Although I myself don’t necessarily see surveillance as utopic and find most modern manifestations of it to be invasive, as a thought exercise, I wanted to challenge the assumption of surveillance as dystopic and explore a different possibility. I hope that, in doing so, I can encourage people to dig deep and tinker with assumptions that they may take for granted.
In the Watchful City is a mosaic novella, comprised of numerous vignettes. Why did you choose this structure over a more linear, traditional narrative? What opportunities does this more fluid approach provide?
I’m a short story writer at heart, so the mosaic structure helped me cobble together a lengthier narrative, for one. Beyond that, though, I’ve always loved the structure of Italo Calvino’s Invisible Cities. Fundamentally, it’s a dialogue between Marco Polo and Kublai Khan that frames sequences of microfiction. Through Marco Polo’s vignettes, Kublai Khan learns more about the world and questions his own understanding of it. That structure creates a powerful sense of place in the narrative, even if there’s less of a “plot” or “story” in a more traditional sense. I wanted In the Watchful City to be a sampler of the secondary world I’m creating, so the exploratory structure came to mind as a great way to jump between locations while also having the space to delve deep into each one.
Your ‘cabinet of curiosities’ essentially shows characters experiences that are foreign to them, to open their eyes and help them reflect on the world around them that they take for granted. It reads much like a metaphor for general readers finding windows into experiences other than their own. What power do you think stories based in different cultures or secondary worlds have? Did you hope the reader would experience a similar revelatory experience to Anima?
I’m lucky in that I’ve been able to travel a lot ever since I was young. That’s mostly due to my mom’s philosophy that travel broadens one’s understanding of the world. It was always a priority to her that I see different places, experience different cultures, and be comfortable with being an outsider. Only then do you realize what your own values and identities are; when you’re so displaced from them that what’s invisible to you becomes obvious.
Even if you aren’t physically able to travel, reading is a way to travel with the mind. There’s nothing wrong with having a comfort genre or narrative, but there’s also nothing like the experience of your mind being blown when you read about people and places whose lives are so entirely unlike your own. “People do that? That’s a thing?” I think it’s so important to approach the world with a sense of curiosity, and window narratives are a great way to explore that.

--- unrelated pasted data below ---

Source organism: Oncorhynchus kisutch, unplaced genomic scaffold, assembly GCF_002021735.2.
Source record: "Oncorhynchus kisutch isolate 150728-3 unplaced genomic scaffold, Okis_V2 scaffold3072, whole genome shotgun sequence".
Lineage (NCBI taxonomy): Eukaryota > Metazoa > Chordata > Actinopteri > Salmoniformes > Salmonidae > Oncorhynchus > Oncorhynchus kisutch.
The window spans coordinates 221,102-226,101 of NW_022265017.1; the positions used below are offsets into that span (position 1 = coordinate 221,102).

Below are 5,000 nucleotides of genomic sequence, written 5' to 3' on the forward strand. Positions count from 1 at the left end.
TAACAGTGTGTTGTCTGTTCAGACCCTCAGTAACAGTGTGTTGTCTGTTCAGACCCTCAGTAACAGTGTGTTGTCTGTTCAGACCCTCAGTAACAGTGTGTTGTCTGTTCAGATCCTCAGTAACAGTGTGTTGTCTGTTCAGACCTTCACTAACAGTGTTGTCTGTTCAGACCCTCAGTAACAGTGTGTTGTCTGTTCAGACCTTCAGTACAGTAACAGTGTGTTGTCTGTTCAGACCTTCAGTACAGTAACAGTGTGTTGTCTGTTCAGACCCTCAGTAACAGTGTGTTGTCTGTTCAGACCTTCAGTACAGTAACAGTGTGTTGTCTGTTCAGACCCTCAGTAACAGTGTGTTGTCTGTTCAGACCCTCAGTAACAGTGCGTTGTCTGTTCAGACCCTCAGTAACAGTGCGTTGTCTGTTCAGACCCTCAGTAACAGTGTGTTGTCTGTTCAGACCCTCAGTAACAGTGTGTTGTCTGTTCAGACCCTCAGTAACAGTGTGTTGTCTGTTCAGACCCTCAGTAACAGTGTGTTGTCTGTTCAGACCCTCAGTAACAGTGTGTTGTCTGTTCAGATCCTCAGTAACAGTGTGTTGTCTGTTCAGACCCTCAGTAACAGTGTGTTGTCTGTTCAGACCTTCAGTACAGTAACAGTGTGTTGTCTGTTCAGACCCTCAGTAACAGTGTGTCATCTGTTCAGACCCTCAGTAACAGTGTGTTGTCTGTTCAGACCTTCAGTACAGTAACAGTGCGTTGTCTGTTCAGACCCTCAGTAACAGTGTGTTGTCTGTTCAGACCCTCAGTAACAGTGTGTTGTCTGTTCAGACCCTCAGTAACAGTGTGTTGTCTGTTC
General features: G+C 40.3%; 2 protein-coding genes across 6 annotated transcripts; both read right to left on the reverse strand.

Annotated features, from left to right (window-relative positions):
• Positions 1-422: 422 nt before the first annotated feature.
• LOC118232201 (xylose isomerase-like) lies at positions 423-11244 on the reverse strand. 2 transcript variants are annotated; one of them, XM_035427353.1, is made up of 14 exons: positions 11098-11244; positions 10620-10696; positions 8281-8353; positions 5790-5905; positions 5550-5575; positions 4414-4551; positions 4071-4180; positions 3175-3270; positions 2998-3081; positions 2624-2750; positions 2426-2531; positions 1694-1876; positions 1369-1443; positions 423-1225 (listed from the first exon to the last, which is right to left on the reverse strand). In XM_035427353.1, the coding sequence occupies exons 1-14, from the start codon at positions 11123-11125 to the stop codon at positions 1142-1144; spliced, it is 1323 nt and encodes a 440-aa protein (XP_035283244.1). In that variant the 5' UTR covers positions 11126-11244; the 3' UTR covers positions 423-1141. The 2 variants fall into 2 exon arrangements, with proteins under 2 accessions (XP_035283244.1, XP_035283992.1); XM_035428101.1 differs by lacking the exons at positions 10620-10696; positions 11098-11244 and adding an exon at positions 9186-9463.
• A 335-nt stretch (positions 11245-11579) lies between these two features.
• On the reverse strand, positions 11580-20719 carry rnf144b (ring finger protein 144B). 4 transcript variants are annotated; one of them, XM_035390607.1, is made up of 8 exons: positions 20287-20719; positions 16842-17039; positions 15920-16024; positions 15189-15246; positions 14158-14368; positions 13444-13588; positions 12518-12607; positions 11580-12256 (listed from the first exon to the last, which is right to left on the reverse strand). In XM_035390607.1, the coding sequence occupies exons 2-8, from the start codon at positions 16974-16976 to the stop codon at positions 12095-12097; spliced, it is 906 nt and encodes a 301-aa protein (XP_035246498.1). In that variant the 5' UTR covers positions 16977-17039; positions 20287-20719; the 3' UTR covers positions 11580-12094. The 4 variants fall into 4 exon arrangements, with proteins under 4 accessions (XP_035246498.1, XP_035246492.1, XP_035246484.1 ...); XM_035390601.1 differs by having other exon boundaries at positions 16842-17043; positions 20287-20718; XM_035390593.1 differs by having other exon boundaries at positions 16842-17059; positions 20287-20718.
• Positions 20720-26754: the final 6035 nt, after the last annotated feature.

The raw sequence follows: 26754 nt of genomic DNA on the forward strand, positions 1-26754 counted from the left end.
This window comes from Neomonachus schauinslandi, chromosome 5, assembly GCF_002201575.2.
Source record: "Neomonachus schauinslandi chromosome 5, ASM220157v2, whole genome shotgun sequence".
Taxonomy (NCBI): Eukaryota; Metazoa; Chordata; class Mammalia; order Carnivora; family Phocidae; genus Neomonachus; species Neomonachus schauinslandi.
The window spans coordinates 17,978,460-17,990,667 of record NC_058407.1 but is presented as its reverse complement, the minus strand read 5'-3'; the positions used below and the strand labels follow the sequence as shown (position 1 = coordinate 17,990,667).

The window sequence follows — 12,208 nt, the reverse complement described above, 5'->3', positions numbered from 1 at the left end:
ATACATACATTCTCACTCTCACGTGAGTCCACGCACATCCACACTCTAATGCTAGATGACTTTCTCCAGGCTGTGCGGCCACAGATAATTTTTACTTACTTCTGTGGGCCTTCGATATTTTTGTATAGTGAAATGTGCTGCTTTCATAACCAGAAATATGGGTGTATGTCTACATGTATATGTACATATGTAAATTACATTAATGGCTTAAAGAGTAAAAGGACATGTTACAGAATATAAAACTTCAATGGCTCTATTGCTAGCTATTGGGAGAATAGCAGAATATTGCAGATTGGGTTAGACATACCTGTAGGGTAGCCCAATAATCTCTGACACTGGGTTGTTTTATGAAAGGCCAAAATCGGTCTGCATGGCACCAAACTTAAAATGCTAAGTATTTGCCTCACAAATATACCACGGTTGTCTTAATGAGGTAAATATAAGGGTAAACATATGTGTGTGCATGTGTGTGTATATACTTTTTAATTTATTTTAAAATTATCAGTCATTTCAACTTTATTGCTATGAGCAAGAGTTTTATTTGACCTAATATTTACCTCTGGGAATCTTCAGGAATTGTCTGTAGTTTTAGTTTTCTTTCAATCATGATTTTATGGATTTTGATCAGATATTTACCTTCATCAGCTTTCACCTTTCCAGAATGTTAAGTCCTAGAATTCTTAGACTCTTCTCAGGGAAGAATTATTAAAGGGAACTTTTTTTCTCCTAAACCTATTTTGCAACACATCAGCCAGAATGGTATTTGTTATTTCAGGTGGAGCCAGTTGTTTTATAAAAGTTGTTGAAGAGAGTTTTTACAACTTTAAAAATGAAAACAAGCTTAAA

There’s a line when Anima says, “My life? What could possibly be interesting about it?” It’s what Anima truly believes, but I wrote it as a very tongue-in-cheek line. Anima’s life is fundamentally interesting to the reader because it’s a whole different world the reader hasn’t experienced before. But the line reflects my own journey—when I was growing up, I thought my life in the suburbs was painfully boring. But, after reading about other people’s experiences, I realized that the very fact that I grew up in a multicultural, multilingual region is fascinating to people whose homes are more homogeneous. There’s really no “default” or “boring” life. As much as I want the reader to broaden their horizons about other people’s lives, I want them to also realize that their own story is unique and worth claiming.
Pitch us In the Watchful City! Why should our readers buy your book?
The elevator pitch: 1,001 Nights meets Minority Report in In the Watchful City, a biocyberpunk story about stories.
The longer pitch: In the Watchful City truly has something for everyone: a slow-build narrative of transformational wonder and awe; a weird Western involving necromancy; an upbeat sports story; an epistolary tale of political intrigue; a dark story about hunting mermaids and the horror of dehumanization. In the Watchful City centers queer characters and explores themes of power, identity, and diaspora. There’s lots of worldbuilding to immerse yourself in. Enjoy!
S. Qiouyi Lu writes and translates between two coasts of the Pacific. Ær work, including fiction, poetry, and essays, has appeared in several award-winning venues. You can find out more about S. at ær website s.qiouyi.lu or on Twitter @sqiouyilu.